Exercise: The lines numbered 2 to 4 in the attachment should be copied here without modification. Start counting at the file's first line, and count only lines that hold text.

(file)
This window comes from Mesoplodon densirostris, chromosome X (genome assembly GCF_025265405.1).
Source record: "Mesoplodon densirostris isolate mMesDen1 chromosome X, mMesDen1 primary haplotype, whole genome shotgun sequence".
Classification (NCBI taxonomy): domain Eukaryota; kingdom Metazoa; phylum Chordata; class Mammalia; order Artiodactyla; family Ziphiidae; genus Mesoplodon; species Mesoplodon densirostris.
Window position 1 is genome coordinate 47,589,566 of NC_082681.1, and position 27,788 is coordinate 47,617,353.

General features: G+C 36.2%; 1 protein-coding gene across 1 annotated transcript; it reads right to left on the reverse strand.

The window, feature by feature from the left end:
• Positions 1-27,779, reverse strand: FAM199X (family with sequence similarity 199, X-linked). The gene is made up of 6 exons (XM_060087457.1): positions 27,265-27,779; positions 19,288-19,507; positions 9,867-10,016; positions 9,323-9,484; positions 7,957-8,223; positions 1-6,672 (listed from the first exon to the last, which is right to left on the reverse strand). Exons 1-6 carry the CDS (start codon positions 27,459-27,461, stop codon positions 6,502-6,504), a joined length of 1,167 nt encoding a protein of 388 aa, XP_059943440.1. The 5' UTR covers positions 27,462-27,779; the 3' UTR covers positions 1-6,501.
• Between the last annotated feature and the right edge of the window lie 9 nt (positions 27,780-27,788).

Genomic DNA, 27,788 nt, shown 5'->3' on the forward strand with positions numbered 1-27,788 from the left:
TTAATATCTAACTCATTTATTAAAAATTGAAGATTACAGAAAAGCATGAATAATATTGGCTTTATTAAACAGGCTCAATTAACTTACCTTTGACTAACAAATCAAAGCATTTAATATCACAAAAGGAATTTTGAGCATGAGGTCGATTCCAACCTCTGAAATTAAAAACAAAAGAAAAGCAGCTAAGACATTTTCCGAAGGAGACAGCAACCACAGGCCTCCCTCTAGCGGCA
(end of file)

Source record: "Mesoplodon densirostris isolate mMesDen1 chromosome X, mMesDen1 primary haplotype, whole genome shotgun sequence".
Classification (NCBI taxonomy): domain Eukaryota; kingdom Metazoa; phylum Chordata; class Mammalia; order Artiodactyla; family Ziphiidae; genus Mesoplodon; species Mesoplodon densirostris.
Window position 1 is genome coordinate 47,589,566 of NC_082681.1, and position 27,788 is coordinate 47,617,353.